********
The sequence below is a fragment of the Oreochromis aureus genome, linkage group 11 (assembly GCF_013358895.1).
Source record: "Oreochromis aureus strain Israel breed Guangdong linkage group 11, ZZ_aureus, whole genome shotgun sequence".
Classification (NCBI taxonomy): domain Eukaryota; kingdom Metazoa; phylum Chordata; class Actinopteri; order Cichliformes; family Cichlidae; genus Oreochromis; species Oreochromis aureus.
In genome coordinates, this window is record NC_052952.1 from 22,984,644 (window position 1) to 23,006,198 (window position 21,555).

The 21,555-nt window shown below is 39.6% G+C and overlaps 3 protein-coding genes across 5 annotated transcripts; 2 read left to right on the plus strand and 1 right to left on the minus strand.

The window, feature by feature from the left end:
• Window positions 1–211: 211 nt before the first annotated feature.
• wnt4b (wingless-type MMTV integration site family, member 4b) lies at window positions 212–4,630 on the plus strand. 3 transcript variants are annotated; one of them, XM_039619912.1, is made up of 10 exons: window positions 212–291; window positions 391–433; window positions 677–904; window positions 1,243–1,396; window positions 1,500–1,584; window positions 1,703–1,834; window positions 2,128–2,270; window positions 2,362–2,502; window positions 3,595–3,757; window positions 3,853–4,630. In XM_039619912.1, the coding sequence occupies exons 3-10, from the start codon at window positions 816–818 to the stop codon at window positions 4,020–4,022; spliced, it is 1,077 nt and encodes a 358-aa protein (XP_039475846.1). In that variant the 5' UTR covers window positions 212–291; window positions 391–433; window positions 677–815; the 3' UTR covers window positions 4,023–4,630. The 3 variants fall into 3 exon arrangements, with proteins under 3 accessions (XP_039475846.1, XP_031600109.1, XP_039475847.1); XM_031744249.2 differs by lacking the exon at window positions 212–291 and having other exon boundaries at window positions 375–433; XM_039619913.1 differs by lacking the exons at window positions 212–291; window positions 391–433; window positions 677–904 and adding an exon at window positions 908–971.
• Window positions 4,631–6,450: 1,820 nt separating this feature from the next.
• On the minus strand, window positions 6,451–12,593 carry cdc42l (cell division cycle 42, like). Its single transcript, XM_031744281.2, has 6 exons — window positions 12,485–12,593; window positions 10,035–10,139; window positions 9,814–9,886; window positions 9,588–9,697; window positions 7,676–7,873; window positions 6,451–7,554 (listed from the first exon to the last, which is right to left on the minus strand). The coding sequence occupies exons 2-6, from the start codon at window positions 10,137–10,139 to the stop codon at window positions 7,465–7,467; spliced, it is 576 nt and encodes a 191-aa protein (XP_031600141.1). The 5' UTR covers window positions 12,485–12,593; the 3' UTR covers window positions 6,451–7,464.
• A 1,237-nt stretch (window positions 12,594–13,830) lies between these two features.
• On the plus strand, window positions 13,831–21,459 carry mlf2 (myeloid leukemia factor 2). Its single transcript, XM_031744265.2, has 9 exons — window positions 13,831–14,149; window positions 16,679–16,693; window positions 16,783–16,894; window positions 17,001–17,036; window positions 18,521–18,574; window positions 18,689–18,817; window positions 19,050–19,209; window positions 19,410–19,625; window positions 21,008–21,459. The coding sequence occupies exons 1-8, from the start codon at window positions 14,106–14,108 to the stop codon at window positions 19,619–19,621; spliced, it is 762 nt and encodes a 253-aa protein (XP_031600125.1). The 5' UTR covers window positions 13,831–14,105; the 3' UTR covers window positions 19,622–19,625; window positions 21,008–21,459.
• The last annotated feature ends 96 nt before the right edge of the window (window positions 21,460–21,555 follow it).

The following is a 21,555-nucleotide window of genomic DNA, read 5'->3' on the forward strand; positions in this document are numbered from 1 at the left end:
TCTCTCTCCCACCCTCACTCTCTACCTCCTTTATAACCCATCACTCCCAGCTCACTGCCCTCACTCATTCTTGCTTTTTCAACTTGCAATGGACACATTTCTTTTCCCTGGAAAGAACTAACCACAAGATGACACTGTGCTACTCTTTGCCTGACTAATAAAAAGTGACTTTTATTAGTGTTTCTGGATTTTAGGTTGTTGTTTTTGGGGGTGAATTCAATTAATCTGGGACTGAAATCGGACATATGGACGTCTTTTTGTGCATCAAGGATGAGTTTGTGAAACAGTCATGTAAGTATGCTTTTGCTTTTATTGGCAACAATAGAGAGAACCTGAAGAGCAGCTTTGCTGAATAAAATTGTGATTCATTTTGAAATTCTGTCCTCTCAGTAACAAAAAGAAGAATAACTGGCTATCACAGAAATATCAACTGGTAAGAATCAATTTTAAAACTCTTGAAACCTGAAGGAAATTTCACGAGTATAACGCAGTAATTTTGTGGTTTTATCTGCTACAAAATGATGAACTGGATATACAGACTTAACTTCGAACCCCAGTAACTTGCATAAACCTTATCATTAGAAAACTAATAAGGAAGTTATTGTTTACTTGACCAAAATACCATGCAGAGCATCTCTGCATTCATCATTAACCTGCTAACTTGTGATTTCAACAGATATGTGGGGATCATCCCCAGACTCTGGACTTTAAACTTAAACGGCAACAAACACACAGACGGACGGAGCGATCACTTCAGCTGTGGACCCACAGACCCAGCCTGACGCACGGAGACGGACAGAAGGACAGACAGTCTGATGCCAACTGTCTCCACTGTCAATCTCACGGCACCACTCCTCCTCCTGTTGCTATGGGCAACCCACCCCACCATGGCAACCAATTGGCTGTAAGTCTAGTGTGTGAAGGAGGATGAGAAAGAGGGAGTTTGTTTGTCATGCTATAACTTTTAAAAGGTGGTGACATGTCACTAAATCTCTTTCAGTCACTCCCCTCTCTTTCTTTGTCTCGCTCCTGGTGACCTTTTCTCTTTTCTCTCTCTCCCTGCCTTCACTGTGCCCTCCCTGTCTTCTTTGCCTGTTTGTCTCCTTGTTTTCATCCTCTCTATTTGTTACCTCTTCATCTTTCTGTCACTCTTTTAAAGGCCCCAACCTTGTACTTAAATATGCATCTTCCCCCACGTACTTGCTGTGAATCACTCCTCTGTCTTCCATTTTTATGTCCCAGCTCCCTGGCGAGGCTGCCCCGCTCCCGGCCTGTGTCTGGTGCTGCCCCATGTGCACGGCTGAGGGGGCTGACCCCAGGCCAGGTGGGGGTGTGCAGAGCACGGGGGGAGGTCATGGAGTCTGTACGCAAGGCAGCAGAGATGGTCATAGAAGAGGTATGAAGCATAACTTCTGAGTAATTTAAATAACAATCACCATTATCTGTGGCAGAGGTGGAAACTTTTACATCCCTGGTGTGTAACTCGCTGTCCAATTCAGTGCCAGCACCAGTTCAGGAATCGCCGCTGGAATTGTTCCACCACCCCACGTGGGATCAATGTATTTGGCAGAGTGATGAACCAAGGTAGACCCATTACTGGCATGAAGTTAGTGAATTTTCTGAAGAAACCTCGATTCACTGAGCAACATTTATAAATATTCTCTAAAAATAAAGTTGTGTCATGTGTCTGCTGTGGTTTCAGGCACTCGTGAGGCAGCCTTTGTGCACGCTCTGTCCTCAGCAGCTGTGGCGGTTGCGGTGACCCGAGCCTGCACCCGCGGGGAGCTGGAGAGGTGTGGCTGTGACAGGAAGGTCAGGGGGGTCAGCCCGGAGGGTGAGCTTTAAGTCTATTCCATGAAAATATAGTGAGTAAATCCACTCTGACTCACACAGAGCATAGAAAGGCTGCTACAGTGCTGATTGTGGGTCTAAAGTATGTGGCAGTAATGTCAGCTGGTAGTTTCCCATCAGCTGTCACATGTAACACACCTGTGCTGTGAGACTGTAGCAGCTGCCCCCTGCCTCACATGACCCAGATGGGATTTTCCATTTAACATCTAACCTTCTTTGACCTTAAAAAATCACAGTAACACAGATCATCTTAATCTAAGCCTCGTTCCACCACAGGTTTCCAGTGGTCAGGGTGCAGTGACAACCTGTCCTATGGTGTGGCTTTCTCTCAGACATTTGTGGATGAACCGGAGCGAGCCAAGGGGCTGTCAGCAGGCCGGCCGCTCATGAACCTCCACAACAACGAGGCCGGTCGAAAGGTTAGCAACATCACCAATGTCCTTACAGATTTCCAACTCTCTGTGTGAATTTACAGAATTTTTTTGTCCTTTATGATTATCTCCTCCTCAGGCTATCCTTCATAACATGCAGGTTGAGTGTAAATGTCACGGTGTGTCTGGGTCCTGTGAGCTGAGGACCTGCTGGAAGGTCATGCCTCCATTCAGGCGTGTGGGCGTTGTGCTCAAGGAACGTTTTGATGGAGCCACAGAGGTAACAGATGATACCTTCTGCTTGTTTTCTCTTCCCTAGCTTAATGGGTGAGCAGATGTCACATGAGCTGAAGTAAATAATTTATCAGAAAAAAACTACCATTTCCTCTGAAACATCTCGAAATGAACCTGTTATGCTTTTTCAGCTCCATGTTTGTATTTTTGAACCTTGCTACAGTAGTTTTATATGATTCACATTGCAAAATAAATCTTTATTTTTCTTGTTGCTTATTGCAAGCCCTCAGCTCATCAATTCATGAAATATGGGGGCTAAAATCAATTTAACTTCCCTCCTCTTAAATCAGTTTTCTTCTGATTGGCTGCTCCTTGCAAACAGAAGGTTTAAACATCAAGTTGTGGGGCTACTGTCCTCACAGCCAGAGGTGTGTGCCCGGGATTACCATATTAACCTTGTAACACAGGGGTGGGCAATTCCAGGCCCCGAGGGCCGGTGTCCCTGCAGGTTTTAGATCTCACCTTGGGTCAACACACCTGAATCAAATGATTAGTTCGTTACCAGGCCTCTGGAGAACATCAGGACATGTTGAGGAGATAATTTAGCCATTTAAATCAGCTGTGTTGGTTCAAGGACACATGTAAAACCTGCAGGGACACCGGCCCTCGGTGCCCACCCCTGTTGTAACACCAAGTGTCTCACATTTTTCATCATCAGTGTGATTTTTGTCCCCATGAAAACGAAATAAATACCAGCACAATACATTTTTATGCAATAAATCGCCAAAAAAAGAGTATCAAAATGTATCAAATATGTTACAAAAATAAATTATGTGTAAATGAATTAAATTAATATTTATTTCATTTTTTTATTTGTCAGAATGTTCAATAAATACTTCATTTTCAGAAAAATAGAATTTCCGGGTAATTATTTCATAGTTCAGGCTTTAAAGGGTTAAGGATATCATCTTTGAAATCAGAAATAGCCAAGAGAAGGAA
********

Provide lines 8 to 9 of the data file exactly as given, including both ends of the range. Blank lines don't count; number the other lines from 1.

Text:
• wnt4b (wingless-type MMTV integration site family, member 4b) lies at window positions 212–4,630 on the plus strand. 3 transcript variants are annotated; one of them, XM_039619912.1, is made up of 10 exons: window positions 212–291; window positions 391–433; window positions 677–904; window positions 1,243–1,396; window positions 1,500–1,584; window positions 1,703–1,834; window positions 2,128–2,270; window positions 2,362–2,502; window positions 3,595–3,757; window positions 3,853–4,630. In XM_039619912.1, the coding sequence occupies exons 3-10, from the start codon at window positions 816–818 to the stop codon at window positions 4,020–4,022; spliced, it is 1,077 nt and encodes a 358-aa protein (XP_039475846.1). In that variant the 5' UTR covers window positions 212–291; window positions 391–433; window positions 677–815; the 3' UTR covers window positions 4,023–4,630. The 3 variants fall into 3 exon arrangements, with proteins under 3 accessions (XP_039475846.1, XP_031600109.1, XP_039475847.1); XM_031744249.2 differs by lacking the exon at window positions 212–291 and having other exon boundaries at window positions 375–433; XM_039619913.1 differs by lacking the exons at window positions 212–291; window positions 391–433; window positions 677–904 and adding an exon at window positions 908–971.
• Window positions 4,631–6,450: 1,820 nt separating this feature from the next.